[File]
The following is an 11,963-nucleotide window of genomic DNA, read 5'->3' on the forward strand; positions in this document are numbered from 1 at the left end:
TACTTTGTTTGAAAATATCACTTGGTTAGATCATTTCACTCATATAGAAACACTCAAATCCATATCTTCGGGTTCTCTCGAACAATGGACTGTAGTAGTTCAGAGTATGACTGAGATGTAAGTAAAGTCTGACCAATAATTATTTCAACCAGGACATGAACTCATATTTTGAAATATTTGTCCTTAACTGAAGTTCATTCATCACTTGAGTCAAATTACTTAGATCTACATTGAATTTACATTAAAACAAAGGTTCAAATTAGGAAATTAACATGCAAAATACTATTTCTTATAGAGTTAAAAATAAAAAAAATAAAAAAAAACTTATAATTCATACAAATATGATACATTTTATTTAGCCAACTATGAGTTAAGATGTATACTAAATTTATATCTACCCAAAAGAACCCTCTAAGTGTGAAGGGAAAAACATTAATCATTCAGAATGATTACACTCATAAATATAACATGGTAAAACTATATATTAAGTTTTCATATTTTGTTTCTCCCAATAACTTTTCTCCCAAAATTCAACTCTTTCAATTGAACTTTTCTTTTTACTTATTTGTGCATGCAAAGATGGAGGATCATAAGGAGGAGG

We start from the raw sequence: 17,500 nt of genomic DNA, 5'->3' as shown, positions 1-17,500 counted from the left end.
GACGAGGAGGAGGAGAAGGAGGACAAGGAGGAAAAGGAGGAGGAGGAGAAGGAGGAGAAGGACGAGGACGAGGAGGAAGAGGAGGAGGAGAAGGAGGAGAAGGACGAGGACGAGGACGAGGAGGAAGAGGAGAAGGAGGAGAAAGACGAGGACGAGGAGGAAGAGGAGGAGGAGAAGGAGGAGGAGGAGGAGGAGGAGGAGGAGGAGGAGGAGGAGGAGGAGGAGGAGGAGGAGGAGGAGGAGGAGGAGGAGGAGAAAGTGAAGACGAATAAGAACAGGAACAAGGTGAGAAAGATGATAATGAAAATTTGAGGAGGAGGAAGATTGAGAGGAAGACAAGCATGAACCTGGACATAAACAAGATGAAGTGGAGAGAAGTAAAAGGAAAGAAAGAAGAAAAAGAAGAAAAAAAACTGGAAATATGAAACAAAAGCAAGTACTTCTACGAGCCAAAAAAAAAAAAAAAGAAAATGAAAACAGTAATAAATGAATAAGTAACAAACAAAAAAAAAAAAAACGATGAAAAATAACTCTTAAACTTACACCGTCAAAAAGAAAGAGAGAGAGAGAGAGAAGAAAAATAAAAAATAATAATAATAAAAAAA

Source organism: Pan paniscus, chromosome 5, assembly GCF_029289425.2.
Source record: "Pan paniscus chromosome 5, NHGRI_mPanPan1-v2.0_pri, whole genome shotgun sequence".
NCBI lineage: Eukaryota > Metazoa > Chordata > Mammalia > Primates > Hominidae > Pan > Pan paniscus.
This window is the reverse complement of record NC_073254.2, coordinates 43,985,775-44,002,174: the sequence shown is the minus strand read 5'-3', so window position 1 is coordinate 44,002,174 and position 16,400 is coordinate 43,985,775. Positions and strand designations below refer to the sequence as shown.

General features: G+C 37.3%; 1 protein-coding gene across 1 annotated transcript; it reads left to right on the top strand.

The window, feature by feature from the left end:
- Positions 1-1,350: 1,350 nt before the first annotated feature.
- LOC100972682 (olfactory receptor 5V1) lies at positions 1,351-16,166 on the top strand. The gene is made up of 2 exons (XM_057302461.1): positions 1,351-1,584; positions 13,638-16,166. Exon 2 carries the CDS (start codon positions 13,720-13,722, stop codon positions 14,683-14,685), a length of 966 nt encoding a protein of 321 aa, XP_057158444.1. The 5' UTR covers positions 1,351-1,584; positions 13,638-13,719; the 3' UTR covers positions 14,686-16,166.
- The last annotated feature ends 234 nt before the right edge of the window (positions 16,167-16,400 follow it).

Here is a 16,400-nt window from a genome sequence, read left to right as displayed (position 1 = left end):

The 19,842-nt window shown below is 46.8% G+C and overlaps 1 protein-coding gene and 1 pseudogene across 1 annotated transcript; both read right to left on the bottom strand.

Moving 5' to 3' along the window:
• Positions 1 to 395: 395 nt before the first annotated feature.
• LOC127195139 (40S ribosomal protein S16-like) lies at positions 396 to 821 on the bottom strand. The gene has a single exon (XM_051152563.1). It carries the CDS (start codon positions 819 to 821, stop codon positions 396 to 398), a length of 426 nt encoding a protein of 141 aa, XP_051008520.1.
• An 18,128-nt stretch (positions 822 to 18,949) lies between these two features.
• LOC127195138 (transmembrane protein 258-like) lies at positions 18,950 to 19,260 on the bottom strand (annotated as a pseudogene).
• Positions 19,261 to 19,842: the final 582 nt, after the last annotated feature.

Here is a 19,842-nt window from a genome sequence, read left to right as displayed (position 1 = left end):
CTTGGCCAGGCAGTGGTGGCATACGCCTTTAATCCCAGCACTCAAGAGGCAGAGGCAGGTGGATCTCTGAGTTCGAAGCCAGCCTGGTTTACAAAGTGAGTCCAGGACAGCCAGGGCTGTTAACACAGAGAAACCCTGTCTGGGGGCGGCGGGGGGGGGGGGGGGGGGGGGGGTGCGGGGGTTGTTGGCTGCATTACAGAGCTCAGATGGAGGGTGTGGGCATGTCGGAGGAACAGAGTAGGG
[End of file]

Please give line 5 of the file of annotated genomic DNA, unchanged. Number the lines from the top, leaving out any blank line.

Source organism: Pan paniscus, chromosome 5, assembly GCF_029289425.2.